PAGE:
Understanding options trading basics can be a difficult topic to understand for investors who have not been exposed to this type of investing. Many people can easily pick up the basics of stock analysis and how they are traded. Share price, volume, buy and sell are just a few of the important concepts to understand when you trade stocks.
Stock option traders, however must learn several additional concepts in order to be successful. Learning the options trading basics is the first place to start, provided the investor has a clear understanding of how the stock market works in general.
Stock Options Trading Basics
Here are 6 options trading basics that are critical to understand.
1. Strike Price
The strike price of an option (also known as the exercise price) is a fixed value that never changes for the length of the contract. For call options, the strike price is the amount per share the underlying stock can be purchased for, on or before the expiration date. If an investor owns a call contract with a strike price of $50, then they have the option to purchase the underlying stock at that price even if the stock trades well above that amount.
Investors who are bearish on a stock can opt for a put option where the strike price is the amount per share that the underlying stock can be sold for. An investor who owns a $55 put has the right (but not obligation) to sell the underlying stock at the strike price. Even if the stock trades well below the this amount, the owner of the option can exercise their right to make a profit from the large gap between strike price and share price.
2. Expiration Date
Another important options trading basic that should be fully understood by investors is the expiration date. Each option has an expiration date which defines the day the contract is no longer valid, unless it has been previously exercised. An American option can be exercised on or before the expiration date.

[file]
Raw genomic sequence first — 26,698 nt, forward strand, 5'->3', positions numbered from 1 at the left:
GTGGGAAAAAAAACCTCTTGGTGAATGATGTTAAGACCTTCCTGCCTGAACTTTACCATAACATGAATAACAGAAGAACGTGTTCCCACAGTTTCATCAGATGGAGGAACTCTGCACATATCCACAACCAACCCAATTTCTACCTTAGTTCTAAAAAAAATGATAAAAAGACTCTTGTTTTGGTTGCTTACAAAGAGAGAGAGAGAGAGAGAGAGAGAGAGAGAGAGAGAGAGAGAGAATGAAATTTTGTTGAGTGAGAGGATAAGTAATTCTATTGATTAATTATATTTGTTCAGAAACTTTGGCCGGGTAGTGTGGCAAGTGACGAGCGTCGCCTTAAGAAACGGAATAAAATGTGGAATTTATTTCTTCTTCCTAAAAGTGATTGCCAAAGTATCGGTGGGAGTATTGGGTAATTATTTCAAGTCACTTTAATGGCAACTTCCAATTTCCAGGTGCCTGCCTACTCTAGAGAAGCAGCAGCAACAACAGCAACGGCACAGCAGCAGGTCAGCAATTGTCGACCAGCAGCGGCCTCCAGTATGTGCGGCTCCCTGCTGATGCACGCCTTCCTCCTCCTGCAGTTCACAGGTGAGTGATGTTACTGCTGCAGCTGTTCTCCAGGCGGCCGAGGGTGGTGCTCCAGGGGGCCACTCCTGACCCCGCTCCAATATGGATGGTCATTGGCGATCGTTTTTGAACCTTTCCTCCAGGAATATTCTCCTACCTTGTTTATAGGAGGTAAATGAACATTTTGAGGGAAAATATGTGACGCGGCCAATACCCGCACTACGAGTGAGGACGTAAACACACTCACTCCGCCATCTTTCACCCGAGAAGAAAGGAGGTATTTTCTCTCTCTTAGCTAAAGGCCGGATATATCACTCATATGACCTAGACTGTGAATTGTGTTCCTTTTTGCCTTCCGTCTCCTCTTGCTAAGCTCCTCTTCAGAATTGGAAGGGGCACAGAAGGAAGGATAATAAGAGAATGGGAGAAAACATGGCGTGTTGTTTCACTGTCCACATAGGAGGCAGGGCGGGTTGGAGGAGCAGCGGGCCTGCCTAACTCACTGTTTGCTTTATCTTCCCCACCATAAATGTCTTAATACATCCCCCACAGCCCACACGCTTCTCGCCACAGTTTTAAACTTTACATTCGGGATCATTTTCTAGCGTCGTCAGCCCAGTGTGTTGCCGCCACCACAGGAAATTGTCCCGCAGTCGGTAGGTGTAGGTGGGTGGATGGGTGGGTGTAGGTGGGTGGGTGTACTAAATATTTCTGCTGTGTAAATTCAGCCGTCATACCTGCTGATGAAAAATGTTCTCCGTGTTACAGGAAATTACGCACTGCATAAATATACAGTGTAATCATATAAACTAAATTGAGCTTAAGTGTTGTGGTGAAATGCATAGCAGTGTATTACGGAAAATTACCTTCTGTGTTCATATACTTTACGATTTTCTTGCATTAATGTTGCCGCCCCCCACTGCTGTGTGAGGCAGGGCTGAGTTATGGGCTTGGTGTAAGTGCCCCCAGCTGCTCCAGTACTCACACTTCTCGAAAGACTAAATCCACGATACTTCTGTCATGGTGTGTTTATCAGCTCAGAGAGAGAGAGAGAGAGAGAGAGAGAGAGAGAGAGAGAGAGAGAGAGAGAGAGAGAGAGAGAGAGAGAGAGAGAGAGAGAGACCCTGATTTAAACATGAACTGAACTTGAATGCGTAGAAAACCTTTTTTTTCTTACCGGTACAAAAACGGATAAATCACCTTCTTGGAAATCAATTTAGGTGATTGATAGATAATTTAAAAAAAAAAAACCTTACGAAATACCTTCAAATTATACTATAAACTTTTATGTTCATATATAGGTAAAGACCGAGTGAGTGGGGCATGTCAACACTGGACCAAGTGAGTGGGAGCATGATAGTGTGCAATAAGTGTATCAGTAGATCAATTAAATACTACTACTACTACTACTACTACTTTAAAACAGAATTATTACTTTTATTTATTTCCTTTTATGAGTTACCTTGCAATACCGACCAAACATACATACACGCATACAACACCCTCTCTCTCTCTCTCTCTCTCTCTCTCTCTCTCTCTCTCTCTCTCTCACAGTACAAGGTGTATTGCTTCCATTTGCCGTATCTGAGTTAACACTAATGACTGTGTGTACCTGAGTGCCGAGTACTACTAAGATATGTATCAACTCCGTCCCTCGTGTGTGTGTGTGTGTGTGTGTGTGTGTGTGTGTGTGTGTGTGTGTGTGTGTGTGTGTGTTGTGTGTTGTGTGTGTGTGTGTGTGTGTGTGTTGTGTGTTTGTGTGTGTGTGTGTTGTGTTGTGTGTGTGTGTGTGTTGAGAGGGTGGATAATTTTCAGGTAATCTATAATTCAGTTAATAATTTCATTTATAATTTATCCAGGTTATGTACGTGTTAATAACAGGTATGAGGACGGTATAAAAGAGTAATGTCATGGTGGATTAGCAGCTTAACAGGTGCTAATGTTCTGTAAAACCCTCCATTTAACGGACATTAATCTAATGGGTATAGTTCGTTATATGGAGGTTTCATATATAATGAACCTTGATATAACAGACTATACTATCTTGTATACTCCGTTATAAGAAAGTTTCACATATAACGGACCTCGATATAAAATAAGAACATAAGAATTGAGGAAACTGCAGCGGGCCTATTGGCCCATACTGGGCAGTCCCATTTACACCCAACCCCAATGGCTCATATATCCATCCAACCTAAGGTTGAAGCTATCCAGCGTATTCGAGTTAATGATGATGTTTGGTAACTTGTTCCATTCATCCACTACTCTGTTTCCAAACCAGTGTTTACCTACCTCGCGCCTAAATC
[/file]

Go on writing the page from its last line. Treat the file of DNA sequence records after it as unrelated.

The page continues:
It is important to note that options traded in the United States usually expire on the third Friday of each month. Unless this day falls on a holiday, this is almost always the expiration date of an option.
3. Intrinsic Value
The total value of an options contract is based on two different pieces. One of the parts is referred to as the intrinsic value, which is the difference between the underlying stock price and the strike price. In the case of a call option, if the strike price is $25 and the share price is $30, the intrinsic value is considered to be $5. Anytime the share price falls on or below the strike price for a call, the intrinsic value is $0.
For a put, anytime the strike price is above the current share price, then there will be an intrinsic value. For example, a put option with a strike price of $45 that has an underlying stock trading at $47.50 would have an intrinsic value equal to $2.50. Anytime the stock price rises above the strike price, the option is considered to have no intrinsic value.
4. Time Value